Bot flies of the genus Cuterebra are restricted to the New World and are distributed throughout most of the temperate and tropical areas. Their larvae are obligatory parasites of mammals, producing myiasis in dermic and subdermic tissues of these animals (Catts 1982; Pape 2001). There is almost 70 species of Cuterebra and these flies are one of the most highly studied groups of insect parasites of New World wild mammals (Slansky 2007). However, the knowledge available on the ecology and natural history of most species comes from studies carried out in temperate regions (e.g. Wolf & Batzli 2001; Alcock & Kemp 2004; Jaffe et al. 2005). In the Neotropical region, the studies concerning the prevalence and dynamics of bot fly larval parasitism in wild mammals are scarce and have been carried out mainly with rodents. These studies have showed higher prevalence of bot fly larval parasitism in warm-wet season of the year, although few longitudinal studies demonstrate that such flies may be multivoltine (Bergallo et al. 2000; Adler et al. 2003).

Marsupials are also natural hosts of bot fly larvae and are distributed widely in New World tropics with most species found in South America, principally represented by Didelphimorphia order, or opossums, with approximately 93 species (Eisenberg & Redford 1999). Nevertheless, there are only a few studies and anecdotal records on the prevalence and dynamics of bot fly larval parasitism in marsupials (Fonseca 1941; Guimarães 1971; Bossi & Bergallo 1992; Pujol-Luz et al. 2004). The gracile mouse opossum Gracilinanus microtarsus (Wagner, 1842) is a small (20-45 g), solitary, arboreal, nocturnal, and insectivorous marsupial commonly found in the Atlantic rainforest and forested physiognomies interspersed in savannas in the Cerrado biome. This species shows sexual size dimorphism with adult males being larger than adult females, and has a markedly seasonal pattern of reproduction occurring in the warm-wet season when males competing for access to females (Costa et al. 2003; Martins et al. 2006).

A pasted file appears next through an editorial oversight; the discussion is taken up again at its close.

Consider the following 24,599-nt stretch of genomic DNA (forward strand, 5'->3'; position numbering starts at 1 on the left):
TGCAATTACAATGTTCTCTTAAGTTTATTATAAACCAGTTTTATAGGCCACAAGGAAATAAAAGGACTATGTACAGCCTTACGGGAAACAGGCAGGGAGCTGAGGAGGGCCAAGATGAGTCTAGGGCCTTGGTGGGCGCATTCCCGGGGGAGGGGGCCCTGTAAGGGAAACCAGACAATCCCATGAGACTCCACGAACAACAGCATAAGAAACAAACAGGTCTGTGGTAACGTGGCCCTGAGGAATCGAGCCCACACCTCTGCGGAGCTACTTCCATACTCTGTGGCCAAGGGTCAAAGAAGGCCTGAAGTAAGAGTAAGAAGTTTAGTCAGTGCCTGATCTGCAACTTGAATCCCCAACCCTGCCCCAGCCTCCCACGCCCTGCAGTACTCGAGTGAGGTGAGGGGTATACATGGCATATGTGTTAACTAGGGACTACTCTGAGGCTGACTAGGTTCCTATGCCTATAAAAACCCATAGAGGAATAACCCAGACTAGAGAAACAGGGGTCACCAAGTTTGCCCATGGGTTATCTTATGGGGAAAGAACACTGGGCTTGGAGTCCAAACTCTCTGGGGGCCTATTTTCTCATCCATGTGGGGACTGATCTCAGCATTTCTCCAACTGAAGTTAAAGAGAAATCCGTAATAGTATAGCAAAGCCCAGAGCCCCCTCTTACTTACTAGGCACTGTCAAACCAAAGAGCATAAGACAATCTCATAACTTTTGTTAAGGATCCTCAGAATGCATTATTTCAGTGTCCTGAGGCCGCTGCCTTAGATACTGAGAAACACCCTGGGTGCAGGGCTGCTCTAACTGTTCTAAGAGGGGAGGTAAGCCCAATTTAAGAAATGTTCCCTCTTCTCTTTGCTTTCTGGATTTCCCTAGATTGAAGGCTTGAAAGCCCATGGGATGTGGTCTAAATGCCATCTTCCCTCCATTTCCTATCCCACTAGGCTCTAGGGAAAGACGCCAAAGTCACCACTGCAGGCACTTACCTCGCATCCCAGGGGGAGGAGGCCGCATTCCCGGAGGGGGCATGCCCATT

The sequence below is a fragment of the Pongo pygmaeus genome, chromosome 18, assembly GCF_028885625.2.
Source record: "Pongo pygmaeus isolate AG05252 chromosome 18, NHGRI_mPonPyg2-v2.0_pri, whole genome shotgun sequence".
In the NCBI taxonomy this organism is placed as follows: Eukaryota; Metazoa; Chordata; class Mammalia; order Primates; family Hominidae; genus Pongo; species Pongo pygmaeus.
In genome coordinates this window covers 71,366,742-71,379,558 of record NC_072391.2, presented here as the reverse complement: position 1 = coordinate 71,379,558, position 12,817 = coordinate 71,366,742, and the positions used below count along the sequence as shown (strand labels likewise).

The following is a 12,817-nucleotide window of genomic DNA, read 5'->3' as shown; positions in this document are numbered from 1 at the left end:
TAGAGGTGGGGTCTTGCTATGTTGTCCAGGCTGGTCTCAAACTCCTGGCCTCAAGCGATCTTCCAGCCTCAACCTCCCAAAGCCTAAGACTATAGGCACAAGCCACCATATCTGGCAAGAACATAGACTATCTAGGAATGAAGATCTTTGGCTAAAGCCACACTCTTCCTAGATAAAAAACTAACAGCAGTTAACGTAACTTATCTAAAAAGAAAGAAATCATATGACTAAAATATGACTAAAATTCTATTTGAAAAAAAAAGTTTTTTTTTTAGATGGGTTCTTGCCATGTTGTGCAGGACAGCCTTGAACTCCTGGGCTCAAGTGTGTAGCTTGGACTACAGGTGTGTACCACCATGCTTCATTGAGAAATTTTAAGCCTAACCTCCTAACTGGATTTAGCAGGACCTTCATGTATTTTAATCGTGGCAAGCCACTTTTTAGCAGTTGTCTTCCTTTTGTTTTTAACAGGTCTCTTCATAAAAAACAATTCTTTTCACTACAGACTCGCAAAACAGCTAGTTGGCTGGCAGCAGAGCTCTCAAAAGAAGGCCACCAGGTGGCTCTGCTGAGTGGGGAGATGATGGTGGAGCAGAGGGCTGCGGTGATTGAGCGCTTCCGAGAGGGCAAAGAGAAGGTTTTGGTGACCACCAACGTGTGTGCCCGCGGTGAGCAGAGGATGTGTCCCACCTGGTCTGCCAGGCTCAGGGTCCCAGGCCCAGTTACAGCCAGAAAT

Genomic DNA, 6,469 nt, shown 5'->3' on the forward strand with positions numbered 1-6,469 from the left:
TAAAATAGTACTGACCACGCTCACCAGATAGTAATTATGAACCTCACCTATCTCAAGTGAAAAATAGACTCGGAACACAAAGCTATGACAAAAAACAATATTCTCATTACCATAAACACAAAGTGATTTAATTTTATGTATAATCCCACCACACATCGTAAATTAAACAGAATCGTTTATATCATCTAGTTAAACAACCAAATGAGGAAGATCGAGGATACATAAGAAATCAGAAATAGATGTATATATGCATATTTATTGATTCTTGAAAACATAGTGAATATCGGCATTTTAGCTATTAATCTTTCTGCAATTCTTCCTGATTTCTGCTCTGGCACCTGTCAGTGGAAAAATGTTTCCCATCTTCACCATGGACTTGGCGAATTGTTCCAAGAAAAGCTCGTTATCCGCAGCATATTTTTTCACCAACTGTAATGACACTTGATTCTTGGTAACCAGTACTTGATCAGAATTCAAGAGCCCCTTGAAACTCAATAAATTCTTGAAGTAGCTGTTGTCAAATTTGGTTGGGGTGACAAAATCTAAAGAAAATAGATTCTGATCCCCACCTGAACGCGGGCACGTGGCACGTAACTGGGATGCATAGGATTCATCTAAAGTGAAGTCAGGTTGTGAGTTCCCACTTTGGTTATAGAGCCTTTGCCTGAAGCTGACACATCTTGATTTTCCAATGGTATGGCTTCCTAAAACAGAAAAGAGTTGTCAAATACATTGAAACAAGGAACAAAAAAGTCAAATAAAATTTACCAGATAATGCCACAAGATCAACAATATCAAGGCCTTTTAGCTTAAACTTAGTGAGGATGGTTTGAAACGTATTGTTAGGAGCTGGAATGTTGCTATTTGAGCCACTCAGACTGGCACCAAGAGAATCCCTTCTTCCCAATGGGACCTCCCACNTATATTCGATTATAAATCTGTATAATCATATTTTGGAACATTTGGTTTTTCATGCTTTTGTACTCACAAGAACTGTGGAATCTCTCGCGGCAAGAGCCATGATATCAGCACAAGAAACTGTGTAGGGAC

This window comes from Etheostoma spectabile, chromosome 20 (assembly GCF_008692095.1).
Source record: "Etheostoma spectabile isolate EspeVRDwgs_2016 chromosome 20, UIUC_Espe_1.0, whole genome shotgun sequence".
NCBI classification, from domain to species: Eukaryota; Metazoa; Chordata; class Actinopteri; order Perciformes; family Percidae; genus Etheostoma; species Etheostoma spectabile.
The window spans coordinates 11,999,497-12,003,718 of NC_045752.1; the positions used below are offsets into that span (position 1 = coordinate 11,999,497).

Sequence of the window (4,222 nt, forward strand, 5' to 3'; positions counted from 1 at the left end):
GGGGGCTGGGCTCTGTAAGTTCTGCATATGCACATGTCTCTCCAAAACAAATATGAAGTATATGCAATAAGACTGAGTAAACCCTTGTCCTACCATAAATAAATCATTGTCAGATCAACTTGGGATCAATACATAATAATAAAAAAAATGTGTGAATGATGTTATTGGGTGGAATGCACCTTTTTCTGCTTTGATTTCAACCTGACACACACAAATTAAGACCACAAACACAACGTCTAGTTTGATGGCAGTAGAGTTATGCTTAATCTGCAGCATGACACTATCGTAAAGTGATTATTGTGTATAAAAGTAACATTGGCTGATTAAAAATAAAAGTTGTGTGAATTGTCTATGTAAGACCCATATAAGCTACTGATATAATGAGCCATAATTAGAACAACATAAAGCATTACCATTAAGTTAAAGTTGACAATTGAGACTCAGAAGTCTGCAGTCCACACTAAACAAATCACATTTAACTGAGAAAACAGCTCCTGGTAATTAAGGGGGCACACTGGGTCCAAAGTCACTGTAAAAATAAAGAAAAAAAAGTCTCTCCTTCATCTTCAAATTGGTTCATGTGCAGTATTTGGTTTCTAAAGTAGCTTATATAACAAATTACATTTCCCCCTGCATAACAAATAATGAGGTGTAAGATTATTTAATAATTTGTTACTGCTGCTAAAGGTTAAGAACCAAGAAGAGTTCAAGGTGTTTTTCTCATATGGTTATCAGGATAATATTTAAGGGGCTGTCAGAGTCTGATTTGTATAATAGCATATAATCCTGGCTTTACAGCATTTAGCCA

Males and females may differ in prevalence of parasites due to fundamental biological differences between sexes. For example, in reproduction period males may be engaged in sexual competition for mating opportunities, which is under control of hormones that negatively affect the immune system and increase the vulnerability to parasites (Møller et al. 1999). On the other hand, females may increase their home range areas to found more food due to increase energetic requirements associated with pregnancy and lactation that may increase their probabilities of being infested for parasites (Krasnov et al. 2005) or they may restricted their activity areas near to nests that may increase the chance of the mobile parasites found them.

Since the studies in the Neotropical have showed high seasonality in the prevalence of parasitism by Cuterebra larvae and that biological differences between hosts sexes may affect parasitism, the aim of our study was to investigate the differential prevalence of the bot flies larvae parasitism between sexes and seasons of the year on G. microtarsus.